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Glycogen Storage Diseases


Matt Demczko

, MD, Sidney Kimmel Medical College of Thomas Jefferson University

Last full review/revision Oct 2021
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Glycogen storage diseases are carbohydrate metabolism disorders Overview of Carbohydrate Metabolism Disorders Carbohydrate metabolism disorders are errors of metabolism that affect the catabolism and anabolism of carbohydrates. The inability to effectively use metabolites of carbohydrates accounts for... read more . There are many numbered and named types, all of which are caused by deficiencies of enzymes involved in glycogen synthesis or breakdown; the deficiencies may occur in the liver or muscles and cause hypoglycemia or deposition of abnormal amounts or types of glycogen (or its intermediate metabolites) in tissues.

Age of onset, clinical manifestations, and severity vary by type, but symptoms and signs are most commonly those of hypoglycemia and myopathy.

Diagnosis of glycogen storage diseases is suspected by history, examination, and detection of glycogen and intermediate metabolites in tissues by MRI or biopsy. Diagnosis is confirmed by DNA analysis or less commonly by detecting a significant decrease of enzyme activity in liver (types I, III, VI, and VIII/IX), muscle (types IIb, III, VII, and VIII/IX), skin fibroblasts (types IIa and IV), or red blood cells (type VII) or by lack of an increase in venous lactate with forearm activity/ischemia (types V and VII). GSD II (Pompe disease) is now part of the newborn screening panel in many states in the US. (See also testing for suspected inherited disorders of metabolism Initial testing Most inherited disorders of metabolism (inborn errors of metabolism) are rare, and therefore their diagnosis requires a high index of suspicion. Timely diagnosis leads to early treatment and... read more .)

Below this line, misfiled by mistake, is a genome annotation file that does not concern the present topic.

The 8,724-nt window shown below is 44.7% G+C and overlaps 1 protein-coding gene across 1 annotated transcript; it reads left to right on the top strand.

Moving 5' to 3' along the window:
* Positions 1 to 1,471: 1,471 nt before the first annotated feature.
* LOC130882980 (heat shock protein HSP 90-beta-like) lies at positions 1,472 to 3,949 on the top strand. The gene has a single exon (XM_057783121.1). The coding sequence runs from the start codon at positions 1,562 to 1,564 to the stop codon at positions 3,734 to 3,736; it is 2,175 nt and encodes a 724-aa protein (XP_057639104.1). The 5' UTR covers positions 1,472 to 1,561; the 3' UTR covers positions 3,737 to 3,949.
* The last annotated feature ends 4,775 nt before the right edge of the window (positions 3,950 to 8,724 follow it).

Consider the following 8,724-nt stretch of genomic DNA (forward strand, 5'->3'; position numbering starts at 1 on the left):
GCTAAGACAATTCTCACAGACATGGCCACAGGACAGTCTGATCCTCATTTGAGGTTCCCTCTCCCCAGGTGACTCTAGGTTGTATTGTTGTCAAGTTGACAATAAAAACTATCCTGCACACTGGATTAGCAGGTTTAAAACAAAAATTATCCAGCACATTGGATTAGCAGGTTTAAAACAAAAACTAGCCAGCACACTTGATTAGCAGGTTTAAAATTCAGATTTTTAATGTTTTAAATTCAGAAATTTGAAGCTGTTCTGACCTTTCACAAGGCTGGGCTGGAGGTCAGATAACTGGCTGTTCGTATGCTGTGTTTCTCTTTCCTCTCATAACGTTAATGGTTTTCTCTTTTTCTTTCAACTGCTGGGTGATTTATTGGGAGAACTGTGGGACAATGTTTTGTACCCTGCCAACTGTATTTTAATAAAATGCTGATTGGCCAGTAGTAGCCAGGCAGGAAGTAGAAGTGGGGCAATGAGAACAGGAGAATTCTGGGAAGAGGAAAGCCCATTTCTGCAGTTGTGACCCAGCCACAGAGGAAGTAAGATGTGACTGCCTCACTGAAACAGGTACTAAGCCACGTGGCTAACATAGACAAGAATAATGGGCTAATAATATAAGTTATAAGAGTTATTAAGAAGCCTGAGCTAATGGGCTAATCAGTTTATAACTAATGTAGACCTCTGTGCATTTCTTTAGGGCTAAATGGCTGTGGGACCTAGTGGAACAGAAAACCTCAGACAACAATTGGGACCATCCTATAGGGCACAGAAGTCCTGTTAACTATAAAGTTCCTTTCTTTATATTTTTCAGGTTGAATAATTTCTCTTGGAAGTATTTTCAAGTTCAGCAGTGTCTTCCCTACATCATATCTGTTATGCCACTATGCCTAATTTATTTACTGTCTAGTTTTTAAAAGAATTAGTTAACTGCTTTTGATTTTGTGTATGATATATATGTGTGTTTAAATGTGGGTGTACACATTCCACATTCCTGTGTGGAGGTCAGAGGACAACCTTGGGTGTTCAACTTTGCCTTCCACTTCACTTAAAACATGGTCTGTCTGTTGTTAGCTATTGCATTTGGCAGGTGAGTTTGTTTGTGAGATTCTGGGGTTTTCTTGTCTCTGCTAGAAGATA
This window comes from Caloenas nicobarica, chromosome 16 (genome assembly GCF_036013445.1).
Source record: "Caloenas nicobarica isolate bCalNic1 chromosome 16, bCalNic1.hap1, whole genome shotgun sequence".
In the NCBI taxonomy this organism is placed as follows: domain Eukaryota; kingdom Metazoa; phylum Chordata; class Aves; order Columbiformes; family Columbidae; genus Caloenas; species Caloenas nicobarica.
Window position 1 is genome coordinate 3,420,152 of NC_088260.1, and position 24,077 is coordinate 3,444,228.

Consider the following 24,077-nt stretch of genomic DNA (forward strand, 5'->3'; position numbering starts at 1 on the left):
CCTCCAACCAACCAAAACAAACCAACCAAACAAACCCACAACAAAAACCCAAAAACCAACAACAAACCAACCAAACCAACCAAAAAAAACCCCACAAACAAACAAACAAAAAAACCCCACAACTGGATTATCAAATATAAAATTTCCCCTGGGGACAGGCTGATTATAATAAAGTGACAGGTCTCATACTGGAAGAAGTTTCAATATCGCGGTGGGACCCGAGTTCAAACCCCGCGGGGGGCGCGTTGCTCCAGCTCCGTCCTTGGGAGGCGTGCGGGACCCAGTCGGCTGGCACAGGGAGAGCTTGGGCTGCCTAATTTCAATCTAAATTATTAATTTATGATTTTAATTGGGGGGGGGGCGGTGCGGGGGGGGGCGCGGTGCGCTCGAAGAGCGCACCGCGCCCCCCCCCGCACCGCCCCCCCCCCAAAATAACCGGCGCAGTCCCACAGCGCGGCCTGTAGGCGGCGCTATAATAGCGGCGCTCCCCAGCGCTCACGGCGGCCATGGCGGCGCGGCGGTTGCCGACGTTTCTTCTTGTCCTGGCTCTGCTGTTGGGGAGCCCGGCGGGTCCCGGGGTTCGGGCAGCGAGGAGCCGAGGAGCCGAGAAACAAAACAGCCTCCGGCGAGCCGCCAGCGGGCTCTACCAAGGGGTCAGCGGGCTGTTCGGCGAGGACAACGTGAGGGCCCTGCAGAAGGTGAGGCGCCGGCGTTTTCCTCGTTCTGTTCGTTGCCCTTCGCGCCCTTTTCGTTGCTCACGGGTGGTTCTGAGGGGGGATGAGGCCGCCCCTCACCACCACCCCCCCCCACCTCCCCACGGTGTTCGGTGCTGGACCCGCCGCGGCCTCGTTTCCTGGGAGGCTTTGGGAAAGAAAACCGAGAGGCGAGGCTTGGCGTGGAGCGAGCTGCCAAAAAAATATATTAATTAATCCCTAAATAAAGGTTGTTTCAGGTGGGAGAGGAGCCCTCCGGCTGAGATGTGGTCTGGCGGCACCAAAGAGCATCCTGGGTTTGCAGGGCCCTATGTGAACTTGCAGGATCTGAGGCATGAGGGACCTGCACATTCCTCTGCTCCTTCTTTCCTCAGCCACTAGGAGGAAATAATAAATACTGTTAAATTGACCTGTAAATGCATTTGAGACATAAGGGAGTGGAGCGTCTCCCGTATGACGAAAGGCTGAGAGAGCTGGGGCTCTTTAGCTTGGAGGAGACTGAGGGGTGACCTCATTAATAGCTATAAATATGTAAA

Prognosis for and treatment of glycogen storage diseases vary by type, but treatment typically includes dietary supplementation with cornstarch to provide a sustained source of glucose for the hepatic forms of GSD and exercise avoidance for the muscle forms.

Defects in glycolysis (rare) may cause syndromes similar to GSDs. Deficiencies of phosphoglycerate kinase, phosphoglycerate mutase, and lactate dehydrogenase mimic the myopathies of GSD types V and VII; deficiencies of glucose transport protein 2 (Fanconi-Bickel syndrome) mimic the hepatopathy of other GSD types (eg, I, III, IV, VI).


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